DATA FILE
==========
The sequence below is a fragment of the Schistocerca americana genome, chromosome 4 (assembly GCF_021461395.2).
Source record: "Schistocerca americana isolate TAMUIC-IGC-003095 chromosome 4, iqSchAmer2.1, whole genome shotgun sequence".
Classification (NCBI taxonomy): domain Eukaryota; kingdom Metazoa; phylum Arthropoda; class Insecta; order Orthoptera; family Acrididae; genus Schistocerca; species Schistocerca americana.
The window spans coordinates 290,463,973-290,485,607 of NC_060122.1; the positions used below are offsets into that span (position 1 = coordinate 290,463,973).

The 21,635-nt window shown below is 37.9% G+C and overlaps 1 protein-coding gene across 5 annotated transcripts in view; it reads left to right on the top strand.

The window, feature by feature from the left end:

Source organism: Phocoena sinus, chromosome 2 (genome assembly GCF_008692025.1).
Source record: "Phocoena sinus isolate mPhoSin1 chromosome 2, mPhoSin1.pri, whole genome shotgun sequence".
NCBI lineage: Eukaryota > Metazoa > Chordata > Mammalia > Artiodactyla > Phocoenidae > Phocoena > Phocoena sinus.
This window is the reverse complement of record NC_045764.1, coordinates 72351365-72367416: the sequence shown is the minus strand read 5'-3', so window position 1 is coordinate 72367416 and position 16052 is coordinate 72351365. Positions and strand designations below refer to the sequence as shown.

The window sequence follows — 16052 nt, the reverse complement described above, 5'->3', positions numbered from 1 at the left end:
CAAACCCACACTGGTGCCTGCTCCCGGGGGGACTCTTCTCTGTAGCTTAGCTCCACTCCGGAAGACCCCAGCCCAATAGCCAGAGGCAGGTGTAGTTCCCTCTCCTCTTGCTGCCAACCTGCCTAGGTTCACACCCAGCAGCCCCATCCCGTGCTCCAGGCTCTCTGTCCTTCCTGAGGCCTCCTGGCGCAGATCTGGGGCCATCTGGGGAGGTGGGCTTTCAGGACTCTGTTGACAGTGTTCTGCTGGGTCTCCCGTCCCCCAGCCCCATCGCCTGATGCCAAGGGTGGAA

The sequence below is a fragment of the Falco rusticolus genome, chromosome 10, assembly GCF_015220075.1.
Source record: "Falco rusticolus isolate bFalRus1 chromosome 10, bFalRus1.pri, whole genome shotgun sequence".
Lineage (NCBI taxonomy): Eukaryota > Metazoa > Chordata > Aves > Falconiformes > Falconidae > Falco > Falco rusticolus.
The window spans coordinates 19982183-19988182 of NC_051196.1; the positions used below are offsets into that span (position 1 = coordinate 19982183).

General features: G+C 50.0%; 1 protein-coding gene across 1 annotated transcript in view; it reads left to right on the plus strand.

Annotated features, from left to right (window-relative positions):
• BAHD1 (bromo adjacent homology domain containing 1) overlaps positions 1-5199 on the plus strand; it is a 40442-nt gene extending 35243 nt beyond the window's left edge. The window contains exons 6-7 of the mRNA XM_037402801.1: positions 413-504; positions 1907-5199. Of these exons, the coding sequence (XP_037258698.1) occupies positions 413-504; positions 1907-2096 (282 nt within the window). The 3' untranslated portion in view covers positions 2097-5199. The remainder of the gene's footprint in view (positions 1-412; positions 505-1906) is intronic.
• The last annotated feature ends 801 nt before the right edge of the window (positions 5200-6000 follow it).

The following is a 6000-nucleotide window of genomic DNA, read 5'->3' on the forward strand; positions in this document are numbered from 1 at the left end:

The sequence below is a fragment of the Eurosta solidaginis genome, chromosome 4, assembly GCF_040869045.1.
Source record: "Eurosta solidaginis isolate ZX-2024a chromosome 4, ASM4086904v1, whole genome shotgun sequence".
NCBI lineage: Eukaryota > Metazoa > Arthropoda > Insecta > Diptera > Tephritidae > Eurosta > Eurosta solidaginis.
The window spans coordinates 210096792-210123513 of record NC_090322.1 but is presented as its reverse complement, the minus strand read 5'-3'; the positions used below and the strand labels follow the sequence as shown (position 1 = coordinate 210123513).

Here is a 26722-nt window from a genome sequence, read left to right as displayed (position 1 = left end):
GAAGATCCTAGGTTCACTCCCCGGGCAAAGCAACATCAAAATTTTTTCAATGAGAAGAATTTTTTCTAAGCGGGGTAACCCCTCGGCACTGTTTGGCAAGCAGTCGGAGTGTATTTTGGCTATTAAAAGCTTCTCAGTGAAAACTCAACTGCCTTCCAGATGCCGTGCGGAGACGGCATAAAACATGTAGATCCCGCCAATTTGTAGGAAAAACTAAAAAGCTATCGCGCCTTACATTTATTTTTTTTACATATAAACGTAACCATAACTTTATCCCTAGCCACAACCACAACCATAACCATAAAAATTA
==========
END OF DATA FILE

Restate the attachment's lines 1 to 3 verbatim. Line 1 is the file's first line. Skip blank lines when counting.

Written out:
The sequence below is a fragment of the Schistocerca americana genome, chromosome 4 (assembly GCF_021461395.2).
Source record: "Schistocerca americana isolate TAMUIC-IGC-003095 chromosome 4, iqSchAmer2.1, whole genome shotgun sequence".
Classification (NCBI taxonomy): domain Eukaryota; kingdom Metazoa; phylum Arthropoda; class Insecta; order Orthoptera; family Acrididae; genus Schistocerca; species Schistocerca americana.